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Psychologists to help athletes focus on their Olympic performance

By Karen Keast | Last Updated: 19-11-2013
 

APS College of Sport and Exercise Psychologists chair Dr Gene Moyle

Sport and exercise psychologists will play a vital role in shaping the mind-set of Australian athletes as they compete for gold at London’s Olympic Games.

A team of sport and exercise psychologists will work as part of a multi-disciplinary approach to help athletes perform at their peak.

Australian Psychological Society College of Sport and Exercise Psychologists chair Dr Gene Moyle said psychologists will help athletes manage their stress and cope with the pressure of competing on the world stage.

“I think sport and exercise psychologists are essential and I think any elite athlete will say the mental side of what they do is a crucial component,” she said.

Dr Moyle, who works with athletes for the Winter Olympic

Games, said one of the greatest hurdles facing athletes was maintaining their focus in the face of “gold medal rush fever”.

“I think the biggest challenge in going to the Olympics is keeping people focused on the process and not the outcome,” she said.

“They might change something because they think it might make that difference and get them a medal.

“Often it’s about refocusing for them, in the middle of the biggest spectacle on earth; they know what they need to do.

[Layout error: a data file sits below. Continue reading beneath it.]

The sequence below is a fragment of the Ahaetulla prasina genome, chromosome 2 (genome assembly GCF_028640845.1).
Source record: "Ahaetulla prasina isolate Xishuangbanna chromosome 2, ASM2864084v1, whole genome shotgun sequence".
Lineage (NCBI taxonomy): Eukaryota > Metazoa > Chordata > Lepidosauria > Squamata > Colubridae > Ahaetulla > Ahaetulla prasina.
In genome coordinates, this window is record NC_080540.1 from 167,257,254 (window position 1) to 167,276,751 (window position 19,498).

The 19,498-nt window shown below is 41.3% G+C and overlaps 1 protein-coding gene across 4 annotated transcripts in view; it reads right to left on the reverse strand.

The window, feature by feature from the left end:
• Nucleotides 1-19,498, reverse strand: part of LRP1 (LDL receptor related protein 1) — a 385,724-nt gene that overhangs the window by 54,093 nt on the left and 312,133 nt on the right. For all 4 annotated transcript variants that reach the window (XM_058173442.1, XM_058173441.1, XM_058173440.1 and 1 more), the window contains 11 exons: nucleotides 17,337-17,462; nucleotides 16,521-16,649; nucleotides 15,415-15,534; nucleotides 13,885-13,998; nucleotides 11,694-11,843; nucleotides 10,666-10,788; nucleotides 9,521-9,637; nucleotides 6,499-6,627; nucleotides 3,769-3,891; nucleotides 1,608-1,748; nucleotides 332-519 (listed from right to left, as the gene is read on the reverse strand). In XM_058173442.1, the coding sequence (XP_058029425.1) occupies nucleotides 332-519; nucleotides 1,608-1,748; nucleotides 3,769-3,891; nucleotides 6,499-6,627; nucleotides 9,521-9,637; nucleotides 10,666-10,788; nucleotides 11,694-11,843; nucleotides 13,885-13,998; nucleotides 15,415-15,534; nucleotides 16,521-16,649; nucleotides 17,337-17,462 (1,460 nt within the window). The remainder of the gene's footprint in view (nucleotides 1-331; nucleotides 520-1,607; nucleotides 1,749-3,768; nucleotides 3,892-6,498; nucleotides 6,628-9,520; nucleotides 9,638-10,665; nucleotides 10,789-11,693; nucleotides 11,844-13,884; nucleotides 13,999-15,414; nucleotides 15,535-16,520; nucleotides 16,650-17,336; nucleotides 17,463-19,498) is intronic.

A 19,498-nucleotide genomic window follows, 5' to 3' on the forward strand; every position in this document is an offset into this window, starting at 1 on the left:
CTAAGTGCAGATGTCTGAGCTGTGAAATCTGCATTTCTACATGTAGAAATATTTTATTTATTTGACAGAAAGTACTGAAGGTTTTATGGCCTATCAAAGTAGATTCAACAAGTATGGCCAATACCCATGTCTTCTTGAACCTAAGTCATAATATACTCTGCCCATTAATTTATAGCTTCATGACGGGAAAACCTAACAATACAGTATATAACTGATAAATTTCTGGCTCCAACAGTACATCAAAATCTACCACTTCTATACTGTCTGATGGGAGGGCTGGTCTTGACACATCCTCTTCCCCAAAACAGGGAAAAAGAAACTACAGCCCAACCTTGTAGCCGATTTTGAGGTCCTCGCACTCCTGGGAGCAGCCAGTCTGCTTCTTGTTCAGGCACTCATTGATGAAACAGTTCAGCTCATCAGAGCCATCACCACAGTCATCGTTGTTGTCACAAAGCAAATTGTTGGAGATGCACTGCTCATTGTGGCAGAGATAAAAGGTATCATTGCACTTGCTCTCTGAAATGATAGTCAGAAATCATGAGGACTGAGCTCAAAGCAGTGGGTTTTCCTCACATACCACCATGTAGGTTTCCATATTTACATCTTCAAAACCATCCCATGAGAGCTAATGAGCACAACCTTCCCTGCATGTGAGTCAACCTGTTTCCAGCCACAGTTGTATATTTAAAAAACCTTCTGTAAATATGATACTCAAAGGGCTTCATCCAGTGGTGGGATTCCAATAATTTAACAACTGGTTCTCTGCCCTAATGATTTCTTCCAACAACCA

“They just need to really focus on doing what they usually do.”

A former professional ballerina, Dr Moyle has been working as a sport and exercise psychologist for the past 13 years and was the squad psychologist for two Australian Olympic Winter squads, including assisting the sliding sports athletes at the Vancouver Winter Olympic Games in 2010.

Based in Brisbane, Dr Moyle operates a private practice where she works with athletes, dancers and other performing artists.

Dr Moyle said there were many factors that could impact on an athlete’s ability to perform well at the games, ranging from the expectations of the nation and the pressure of the four-year Olympic cycle to the threat of terrorism and also the ability to rest and sleep in the athletes’ village.

“You can be sharing rooms with people you don’t know, their training schedule could be completely different to yours…you have got people that snore or don’t snore, it can even come down to the blinds on the windows and whether they are heavy enough,” she said.

“I think the best thing for an athlete is to be able to adapt to change and be flexible because anything could happen.”

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